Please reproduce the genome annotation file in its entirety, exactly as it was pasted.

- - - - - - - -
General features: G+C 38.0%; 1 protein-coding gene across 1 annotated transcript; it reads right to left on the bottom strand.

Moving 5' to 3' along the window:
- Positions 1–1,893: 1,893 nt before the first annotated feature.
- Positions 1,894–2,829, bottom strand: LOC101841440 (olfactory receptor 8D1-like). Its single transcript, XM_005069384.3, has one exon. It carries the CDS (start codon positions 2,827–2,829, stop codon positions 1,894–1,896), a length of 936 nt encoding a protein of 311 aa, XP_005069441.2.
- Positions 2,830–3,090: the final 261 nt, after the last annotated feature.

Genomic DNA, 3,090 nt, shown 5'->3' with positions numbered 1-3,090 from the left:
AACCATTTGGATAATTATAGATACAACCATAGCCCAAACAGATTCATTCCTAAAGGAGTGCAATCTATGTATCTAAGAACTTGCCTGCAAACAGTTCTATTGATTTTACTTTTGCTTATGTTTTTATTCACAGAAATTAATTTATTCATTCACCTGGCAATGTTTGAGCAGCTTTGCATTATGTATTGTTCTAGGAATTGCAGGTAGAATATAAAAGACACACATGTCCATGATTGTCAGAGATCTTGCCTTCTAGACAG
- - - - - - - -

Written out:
General features: G+C 38.0%; 1 protein-coding gene across 1 annotated transcript; it reads right to left on the bottom strand.

Moving 5' to 3' along the window:
- Positions 1–1,893: 1,893 nt before the first annotated feature.
- Positions 1,894–2,829, bottom strand: LOC101841440 (olfactory receptor 8D1-like). Its single transcript, XM_005069384.3, has one exon. It carries the CDS (start codon positions 2,827–2,829, stop codon positions 1,894–1,896), a length of 936 nt encoding a protein of 311 aa, XP_005069441.2.
- Positions 2,830–3,090: the final 261 nt, after the last annotated feature.

Genomic DNA, 3,090 nt, shown 5'->3' with positions numbered 1-3,090 from the left:
AACCATTTGGATAATTATAGATACAACCATAGCCCAAACAGATTCATTCCTAAAGGAGTGCAATCTATGTATCTAAGAACTTGCCTGCAAACAGTTCTATTGATTTTACTTTTGCTTATGTTTTTATTCACAGAAATTAATTTATTCATTCACCTGGCAATGTTTGAGCAGCTTTGCATTATGTATTGTTCTAGGAATTGCAGGTAGAATATAAAAGACACACATGTCCATGATTGTCAGAGATCTTGCCTTCTAGACAG